carl_allery and I took the train from Minato Mirai to Yokohama, there to meet up with green_knight and take a day trip to the place we had all, individually and collectively, heard mentioned at the con by a bunch of people - Kamakura, home to the giant Buddha, the second-largest Buddha statue in Japan. The train to Yokohama was quiet and practically empty and we remarked on this to each other, given earlier intelligence as to how packed out these commuter trains were. But we had maybe 12 or 14 people in our carriage, and when we got off in Yokohama central station at first it was pretty nearly the same - almost deserted hallways, empty corridors... and then we took an innocuous-looking elevator, descended a level, and turned a sharp left into the hustle and bustle of the REAL Yokohama station.
The map of trains and train lines was, naturally, in Japanese. We must have gawked at this with sufficient incomprehension written on our gaijin faces that a local took pity on us and asked politely in fluent English where we were headed. We told him, he guided us through a ticket-purchasing ritual at a bank of ticket machines.
THe meet-up went as planned (no small feat in this mass of humanity) and we went off to pick up our train at Platform 9. The train trundled us down to the Kamakura station, from where we picked up another train (a real local line this tine, the Enoden line, and took a train to the Hase station from whence we walked up a narrow and pictureque road up to the temple which housed the Great Buddha.
This was spectacular. The statue stands at anything between 11 and 13 metres tall (guide sites disagree on the particulars, but heck, who cares?) - the thing is HUGE, towers over you, and yet exhudes such a sense of peace and grace that it's breathtaking to be in its presence. It's a "working shrine", with an incense burner before the Buddha and offerings of fruit and flowers at his feet and people who come and light incense sticks and stand with their hands together in prayer and their heads bowed in the presence of Enlightenment. The place is home to thousands of cicadas, there is a wall of sound around you, there are lots of those twisted Japanese trees, it was just BEAUTIFUL.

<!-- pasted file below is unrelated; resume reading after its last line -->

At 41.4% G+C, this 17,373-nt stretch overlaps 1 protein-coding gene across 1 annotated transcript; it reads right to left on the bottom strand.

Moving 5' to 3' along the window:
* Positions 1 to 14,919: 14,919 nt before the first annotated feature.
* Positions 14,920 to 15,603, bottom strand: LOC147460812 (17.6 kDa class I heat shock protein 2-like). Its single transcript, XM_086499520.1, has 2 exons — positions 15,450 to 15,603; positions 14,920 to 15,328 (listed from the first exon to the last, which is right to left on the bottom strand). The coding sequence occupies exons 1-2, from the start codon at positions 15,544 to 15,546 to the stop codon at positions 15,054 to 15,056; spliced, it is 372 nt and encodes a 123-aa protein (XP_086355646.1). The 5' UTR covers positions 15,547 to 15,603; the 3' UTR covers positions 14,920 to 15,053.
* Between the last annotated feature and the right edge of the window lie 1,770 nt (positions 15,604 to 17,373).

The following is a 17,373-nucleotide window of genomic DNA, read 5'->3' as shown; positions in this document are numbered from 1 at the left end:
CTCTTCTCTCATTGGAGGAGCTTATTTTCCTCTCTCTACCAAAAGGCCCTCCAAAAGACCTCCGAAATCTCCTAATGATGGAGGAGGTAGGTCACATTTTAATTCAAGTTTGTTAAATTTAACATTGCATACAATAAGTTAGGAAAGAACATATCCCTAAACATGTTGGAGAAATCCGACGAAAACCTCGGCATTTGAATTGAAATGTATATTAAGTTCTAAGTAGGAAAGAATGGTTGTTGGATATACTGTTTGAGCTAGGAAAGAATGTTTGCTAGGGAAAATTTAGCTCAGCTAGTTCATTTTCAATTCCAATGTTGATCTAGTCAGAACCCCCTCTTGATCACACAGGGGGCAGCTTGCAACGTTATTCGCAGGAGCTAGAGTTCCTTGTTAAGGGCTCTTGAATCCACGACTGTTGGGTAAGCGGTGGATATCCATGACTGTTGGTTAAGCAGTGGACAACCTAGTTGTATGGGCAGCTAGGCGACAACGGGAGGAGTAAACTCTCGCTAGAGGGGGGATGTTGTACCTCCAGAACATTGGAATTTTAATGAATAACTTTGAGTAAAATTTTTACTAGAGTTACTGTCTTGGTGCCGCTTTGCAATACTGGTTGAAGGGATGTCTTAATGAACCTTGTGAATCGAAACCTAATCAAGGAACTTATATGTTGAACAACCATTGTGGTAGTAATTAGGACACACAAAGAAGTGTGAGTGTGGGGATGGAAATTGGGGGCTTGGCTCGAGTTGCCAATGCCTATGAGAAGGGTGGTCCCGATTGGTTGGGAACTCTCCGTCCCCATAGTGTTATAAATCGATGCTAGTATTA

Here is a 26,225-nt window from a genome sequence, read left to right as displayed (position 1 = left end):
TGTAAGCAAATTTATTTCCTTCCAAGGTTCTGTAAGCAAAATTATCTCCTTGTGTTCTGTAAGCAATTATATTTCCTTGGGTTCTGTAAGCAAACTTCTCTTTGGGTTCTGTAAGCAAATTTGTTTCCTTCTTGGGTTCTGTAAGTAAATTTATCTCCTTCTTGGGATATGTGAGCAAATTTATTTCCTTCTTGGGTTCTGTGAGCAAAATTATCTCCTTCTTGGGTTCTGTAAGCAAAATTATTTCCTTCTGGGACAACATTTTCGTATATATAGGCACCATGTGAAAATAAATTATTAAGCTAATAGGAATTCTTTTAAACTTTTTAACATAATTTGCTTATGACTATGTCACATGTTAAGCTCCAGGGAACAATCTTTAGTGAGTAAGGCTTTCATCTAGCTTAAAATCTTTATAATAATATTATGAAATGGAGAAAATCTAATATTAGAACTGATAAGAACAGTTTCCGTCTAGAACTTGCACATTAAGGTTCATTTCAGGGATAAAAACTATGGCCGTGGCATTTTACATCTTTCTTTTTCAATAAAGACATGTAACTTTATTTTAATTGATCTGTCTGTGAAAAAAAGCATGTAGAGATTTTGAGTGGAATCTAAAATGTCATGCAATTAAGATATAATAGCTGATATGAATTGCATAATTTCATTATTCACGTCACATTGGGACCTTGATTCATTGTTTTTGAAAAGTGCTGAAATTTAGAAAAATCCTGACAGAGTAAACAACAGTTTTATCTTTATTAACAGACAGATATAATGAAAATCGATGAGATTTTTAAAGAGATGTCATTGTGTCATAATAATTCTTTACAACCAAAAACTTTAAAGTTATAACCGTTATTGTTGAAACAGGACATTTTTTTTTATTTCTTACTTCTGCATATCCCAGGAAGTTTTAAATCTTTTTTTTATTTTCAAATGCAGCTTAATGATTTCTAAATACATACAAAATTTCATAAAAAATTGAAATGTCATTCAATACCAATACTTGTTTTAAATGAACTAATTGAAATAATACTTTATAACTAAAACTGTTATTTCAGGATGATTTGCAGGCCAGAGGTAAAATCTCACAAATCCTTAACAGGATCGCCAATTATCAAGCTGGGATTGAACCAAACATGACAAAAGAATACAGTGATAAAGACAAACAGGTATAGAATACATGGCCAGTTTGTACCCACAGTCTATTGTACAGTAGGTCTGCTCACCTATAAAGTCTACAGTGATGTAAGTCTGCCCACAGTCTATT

We meandered back via the little twisty street, and detoured into the Hase Kannon temple, full of things unexpected and beautiful - from a huge gilded wooden statue of the Goddess to whom the shrine is dedicated, to a grotto full of flckering candles and a timeless sense of awe-filled wonder, to an area filled with thousands of round-faced sculptures representing children who had died (very poignant, some of them wore baby caps on their head or held items which presumably belonged to the dead child, and the small shrine was full of stuffed toys and brightly coloured childish things. A sweet sad place with candles and quiet water and mourning). By this stage it was getting really hot and humid so I braved the ubiquitous vending machines and got something to drink because I was dehydrating fast. There were eagles flying close above us, huge golden brown things with a wide wingspan - and there were more cicadas, and there was a mysterious side-shrine apparently dedicated to two cats, and a koi pond with teeming hungry fish and a passing turtle, and the first hints of the autumn colour were obvious in the trees. Stunning place.
We eventually left, and caught the train back to one station before Kamakura, confusingly known as Kita Kamakura, and walked up to another temple, the Engaku-ji Zen temple - well, the guide books and websites described it as "a temple" but we were astonished to find that it was an entire complex of pagodas and zen gardens, each more beautiful than the next, taking us down serene stairways under carved pagoda eaves and by huge old Japanese pines and bamboo groves, filling our eyes and our minds and our cameras, until by mutual agreement the three of us decided that anything more would be piling it on and that we were now ready to go "home" and eat something and get packed for leaving Yokohama tomorrow and generally prepare to shake the dust of the WOrldcon from our feet. We had a small supper at a CHinese restaurant, had chocolate ice cream for dessert, and then piled into the Yokohama ferris wheel which we had all photographed a hundred times since we got here for a final view of the city and the Landmark Tower. We took some stunning photos from the top.
It was a grand day, a day filled with smiles and laughter and wonder and friends and the weird "I can has..." attitude to everything in sight.
Well, it's time to pack up and pick up our tour tomorrow.
We can has TOkyo.